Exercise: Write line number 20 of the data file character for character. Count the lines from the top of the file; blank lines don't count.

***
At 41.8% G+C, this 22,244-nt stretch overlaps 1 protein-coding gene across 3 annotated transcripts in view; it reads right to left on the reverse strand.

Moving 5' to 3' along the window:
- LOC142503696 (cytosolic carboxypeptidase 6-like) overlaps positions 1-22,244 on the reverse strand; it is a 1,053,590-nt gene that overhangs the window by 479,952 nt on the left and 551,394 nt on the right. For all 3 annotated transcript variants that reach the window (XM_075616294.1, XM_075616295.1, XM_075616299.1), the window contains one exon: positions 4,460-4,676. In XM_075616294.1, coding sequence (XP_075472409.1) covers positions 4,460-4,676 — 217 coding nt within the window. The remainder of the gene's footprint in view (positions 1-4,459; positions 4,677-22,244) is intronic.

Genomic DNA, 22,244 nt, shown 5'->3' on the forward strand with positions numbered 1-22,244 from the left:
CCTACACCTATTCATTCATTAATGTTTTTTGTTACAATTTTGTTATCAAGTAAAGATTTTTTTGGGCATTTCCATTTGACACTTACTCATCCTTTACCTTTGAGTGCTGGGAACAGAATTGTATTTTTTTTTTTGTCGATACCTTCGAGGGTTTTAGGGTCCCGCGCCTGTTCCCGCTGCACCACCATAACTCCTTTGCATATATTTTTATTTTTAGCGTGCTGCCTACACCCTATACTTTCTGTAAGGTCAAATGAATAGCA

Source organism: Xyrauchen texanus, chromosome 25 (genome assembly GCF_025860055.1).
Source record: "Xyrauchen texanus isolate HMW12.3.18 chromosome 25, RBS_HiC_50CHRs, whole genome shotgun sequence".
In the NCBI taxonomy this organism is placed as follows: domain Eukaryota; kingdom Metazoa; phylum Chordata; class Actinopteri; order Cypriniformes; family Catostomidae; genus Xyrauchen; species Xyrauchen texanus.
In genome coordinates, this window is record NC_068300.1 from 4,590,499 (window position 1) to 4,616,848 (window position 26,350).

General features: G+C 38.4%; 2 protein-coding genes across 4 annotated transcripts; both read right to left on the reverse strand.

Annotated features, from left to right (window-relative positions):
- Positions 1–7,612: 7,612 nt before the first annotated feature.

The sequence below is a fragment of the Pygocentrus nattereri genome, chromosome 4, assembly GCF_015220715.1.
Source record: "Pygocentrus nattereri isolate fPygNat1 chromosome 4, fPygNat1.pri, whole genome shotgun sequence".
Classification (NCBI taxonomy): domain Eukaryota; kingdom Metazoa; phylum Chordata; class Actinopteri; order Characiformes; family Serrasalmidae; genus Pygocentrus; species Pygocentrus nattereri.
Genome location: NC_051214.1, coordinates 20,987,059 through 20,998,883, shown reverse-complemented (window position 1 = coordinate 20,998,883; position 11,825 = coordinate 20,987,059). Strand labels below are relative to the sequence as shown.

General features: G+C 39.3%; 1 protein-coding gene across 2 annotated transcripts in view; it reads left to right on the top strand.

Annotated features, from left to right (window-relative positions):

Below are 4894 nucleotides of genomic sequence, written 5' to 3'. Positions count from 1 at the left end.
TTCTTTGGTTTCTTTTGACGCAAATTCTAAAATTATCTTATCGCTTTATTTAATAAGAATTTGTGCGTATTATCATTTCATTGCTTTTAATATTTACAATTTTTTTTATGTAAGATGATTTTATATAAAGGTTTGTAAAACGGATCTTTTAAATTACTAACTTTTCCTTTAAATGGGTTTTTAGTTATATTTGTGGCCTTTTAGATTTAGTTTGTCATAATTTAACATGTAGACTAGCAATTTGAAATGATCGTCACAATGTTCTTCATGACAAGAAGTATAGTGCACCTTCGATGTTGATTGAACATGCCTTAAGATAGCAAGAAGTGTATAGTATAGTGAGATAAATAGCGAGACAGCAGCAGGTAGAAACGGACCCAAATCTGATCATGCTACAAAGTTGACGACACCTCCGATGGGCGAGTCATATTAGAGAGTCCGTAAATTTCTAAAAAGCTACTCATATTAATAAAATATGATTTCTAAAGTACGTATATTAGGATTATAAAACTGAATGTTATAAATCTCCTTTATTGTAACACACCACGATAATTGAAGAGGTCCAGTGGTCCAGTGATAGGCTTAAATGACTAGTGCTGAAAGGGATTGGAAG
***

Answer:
TTCTTTGGTTTCTTTTGACGCAAATTCTAAAATTATCTTATCGCTTTATTTAATAAGAATTTGTGCGTATTATCATTTCATTGCTTTTAATATTTACAATTTTTTTTATGTAAGATGATTTTATATAAAGGTTTGTAAAACGGATCTTTTAAATTACTAACTTTTCCTTTAAATGGGTTTTTAGTTATATTTGTGGCCTTTTAGATTTAGTTTGTCATAATTTAACATGTAGACTAGCAATTTGAAATGATCGTCACAATGTTCTTCATGACAAGAAGTATAGTGCACCTTCGATGTTGATTGAACATGCCTTAAGATAGCAAGAAGTGTATAGTATAGTGAGATAAATAGCGAGACAGCAGCAGGTAGAAACGGACCCAAATCTGATCATGCTACAAAGTTGACGACACCTCCGATGGGCGAGTCATATTAGAGAGTCCGTAAATTTCTAAAAAGCTACTCATATTAATAAAATATGATTTCTAAAGTACGTATATTAGGATTATAAAACTGAATGTTATAAATCTCCTTTATTGTAACACACCACGATAATTGAAGAGGTCCAGTGGTCCAGTGATAGGCTTAAATGACTAGTGCTGAAAGGGATTGGAAG